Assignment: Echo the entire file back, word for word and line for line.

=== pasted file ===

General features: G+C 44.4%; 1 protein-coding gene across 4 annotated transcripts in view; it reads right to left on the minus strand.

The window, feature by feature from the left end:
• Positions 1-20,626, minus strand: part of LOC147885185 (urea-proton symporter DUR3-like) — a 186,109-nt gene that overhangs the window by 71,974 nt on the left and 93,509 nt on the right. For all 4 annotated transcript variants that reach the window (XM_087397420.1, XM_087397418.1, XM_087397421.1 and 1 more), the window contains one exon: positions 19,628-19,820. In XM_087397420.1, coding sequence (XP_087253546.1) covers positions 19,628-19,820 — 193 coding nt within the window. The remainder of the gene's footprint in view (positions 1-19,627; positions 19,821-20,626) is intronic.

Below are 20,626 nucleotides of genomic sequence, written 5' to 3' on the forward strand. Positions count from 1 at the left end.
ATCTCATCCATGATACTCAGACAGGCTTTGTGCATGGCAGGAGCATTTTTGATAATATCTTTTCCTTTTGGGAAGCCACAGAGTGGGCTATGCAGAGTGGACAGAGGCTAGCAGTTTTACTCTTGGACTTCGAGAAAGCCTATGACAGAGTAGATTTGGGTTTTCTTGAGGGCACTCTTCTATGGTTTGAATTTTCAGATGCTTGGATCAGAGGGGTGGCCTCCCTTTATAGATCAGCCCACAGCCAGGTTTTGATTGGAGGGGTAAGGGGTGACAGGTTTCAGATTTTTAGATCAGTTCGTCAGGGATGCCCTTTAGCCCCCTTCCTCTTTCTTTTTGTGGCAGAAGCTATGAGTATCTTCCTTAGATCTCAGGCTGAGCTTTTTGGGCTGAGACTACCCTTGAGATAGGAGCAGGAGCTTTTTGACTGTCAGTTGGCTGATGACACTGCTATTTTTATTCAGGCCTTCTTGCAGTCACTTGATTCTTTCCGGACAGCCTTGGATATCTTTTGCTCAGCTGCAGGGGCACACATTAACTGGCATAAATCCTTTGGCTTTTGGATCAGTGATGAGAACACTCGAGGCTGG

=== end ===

General features: G+C 44.4%; 1 protein-coding gene across 4 annotated transcripts in view; it reads right to left on the minus strand.

The window, feature by feature from the left end:
• Positions 1-20,626, minus strand: part of LOC147885185 (urea-proton symporter DUR3-like) — a 186,109-nt gene that overhangs the window by 71,974 nt on the left and 93,509 nt on the right. For all 4 annotated transcript variants that reach the window (XM_087397420.1, XM_087397418.1, XM_087397421.1 and 1 more), the window contains one exon: positions 19,628-19,820. In XM_087397420.1, coding sequence (XP_087253546.1) covers positions 19,628-19,820 — 193 coding nt within the window. The remainder of the gene's footprint in view (positions 1-19,627; positions 19,821-20,626) is intronic.

Below are 20,626 nucleotides of genomic sequence, written 5' to 3' on the forward strand. Positions count from 1 at the left end.
ATCTCATCCATGATACTCAGACAGGCTTTGTGCATGGCAGGAGCATTTTTGATAATATCTTTTCCTTTTGGGAAGCCACAGAGTGGGCTATGCAGAGTGGACAGAGGCTAGCAGTTTTACTCTTGGACTTCGAGAAAGCCTATGACAGAGTAGATTTGGGTTTTCTTGAGGGCACTCTTCTATGGTTTGAATTTTCAGATGCTTGGATCAGAGGGGTGGCCTCCCTTTATAGATCAGCCCACAGCCAGGTTTTGATTGGAGGGGTAAGGGGTGACAGGTTTCAGATTTTTAGATCAGTTCGTCAGGGATGCCCTTTAGCCCCCTTCCTCTTTCTTTTTGTGGCAGAAGCTATGAGTATCTTCCTTAGATCTCAGGCTGAGCTTTTTGGGCTGAGACTACCCTTGAGATAGGAGCAGGAGCTTTTTGACTGTCAGTTGGCTGATGACACTGCTATTTTTATTCAGGCCTTCTTGCAGTCACTTGATTCTTTCCGGACAGCCTTGGATATCTTTTGCTCAGCTGCAGGGGCACACATTAACTGGCATAAATCCTTTGGCTTTTGGATCAGTGATGAGAACACTCGAGGCTGG